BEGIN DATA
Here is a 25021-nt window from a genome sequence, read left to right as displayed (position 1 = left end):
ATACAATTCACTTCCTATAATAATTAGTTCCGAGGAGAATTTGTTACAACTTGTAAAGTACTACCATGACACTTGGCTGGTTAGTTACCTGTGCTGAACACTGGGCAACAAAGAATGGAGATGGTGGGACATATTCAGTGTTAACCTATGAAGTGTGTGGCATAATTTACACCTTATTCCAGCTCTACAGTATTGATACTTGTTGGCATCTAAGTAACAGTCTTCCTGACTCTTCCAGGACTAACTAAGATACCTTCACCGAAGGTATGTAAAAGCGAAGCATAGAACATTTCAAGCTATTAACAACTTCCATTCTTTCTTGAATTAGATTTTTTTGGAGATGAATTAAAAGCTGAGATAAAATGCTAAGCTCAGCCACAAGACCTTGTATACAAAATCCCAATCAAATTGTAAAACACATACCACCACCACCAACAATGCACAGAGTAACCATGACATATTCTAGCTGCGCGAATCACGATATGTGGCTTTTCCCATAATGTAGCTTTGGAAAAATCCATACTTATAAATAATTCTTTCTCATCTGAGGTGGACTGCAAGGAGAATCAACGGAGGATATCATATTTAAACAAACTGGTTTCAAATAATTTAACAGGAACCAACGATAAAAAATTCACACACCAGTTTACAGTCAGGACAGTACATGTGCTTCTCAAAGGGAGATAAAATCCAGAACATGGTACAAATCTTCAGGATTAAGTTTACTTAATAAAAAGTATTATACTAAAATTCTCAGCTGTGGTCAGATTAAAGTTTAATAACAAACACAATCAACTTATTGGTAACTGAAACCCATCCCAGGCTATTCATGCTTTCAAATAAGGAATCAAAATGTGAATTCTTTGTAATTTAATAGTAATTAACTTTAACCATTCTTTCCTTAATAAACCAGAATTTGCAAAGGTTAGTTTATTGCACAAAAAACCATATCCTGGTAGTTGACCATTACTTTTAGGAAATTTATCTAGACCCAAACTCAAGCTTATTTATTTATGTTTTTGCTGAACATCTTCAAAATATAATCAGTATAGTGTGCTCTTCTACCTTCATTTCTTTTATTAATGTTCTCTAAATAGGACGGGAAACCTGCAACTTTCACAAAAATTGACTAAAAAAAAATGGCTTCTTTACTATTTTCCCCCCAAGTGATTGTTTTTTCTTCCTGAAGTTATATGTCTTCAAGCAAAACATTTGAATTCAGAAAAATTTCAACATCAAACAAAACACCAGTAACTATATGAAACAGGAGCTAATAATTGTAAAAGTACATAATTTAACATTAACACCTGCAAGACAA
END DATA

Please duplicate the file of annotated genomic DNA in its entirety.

Here is a 25021-nt window from a genome sequence, read left to right as displayed (position 1 = left end):
ATACAATTCACTTCCTATAATAATTAGTTCCGAGGAGAATTTGTTACAACTTGTAAAGTACTACCATGACACTTGGCTGGTTAGTTACCTGTGCTGAACACTGGGCAACAAAGAATGGAGATGGTGGGACATATTCAGTGTTAACCTATGAAGTGTGTGGCATAATTTACACCTTATTCCAGCTCTACAGTATTGATACTTGTTGGCATCTAAGTAACAGTCTTCCTGACTCTTCCAGGACTAACTAAGATACCTTCACCGAAGGTATGTAAAAGCGAAGCATAGAACATTTCAAGCTATTAACAACTTCCATTCTTTCTTGAATTAGATTTTTTTGGAGATGAATTAAAAGCTGAGATAAAATGCTAAGCTCAGCCACAAGACCTTGTATACAAAATCCCAATCAAATTGTAAAACACATACCACCACCACCAACAATGCACAGAGTAACCATGACATATTCTAGCTGCGCGAATCACGATATGTGGCTTTTCCCATAATGTAGCTTTGGAAAAATCCATACTTATAAATAATTCTTTCTCATCTGAGGTGGACTGCAAGGAGAATCAACGGAGGATATCATATTTAAACAAACTGGTTTCAAATAATTTAACAGGAACCAACGATAAAAAATTCACACACCAGTTTACAGTCAGGACAGTACATGTGCTTCTCAAAGGGAGATAAAATCCAGAACATGGTACAAATCTTCAGGATTAAGTTTACTTAATAAAAAGTATTATACTAAAATTCTCAGCTGTGGTCAGATTAAAGTTTAATAACAAACACAATCAACTTATTGGTAACTGAAACCCATCCCAGGCTATTCATGCTTTCAAATAAGGAATCAAAATGTGAATTCTTTGTAATTTAATAGTAATTAACTTTAACCATTCTTTCCTTAATAAACCAGAATTTGCAAAGGTTAGTTTATTGCACAAAAAACCATATCCTGGTAGTTGACCATTACTTTTAGGAAATTTATCTAGACCCAAACTCAAGCTTATTTATTTATGTTTTTGCTGAACATCTTCAAAATATAATCAGTATAGTGTGCTCTTCTACCTTCATTTCTTTTATTAATGTTCTCTAAATAGGACGGGAAACCTGCAACTTTCACAAAAATTGACTAAAAAAAAATGGCTTCTTTACTATTTTCCCCCCAAGTGATTGTTTTTTCTTCCTGAAGTTATATGTCTTCAAGCAAAACATTTGAATTCAGAAAAATTTCAACATCAAACAAAACACCAGTAACTATATGAAACAGGAGCTAATAATTGTAAAAGTACATAATTTAACATTAACACCTGCAAGACAA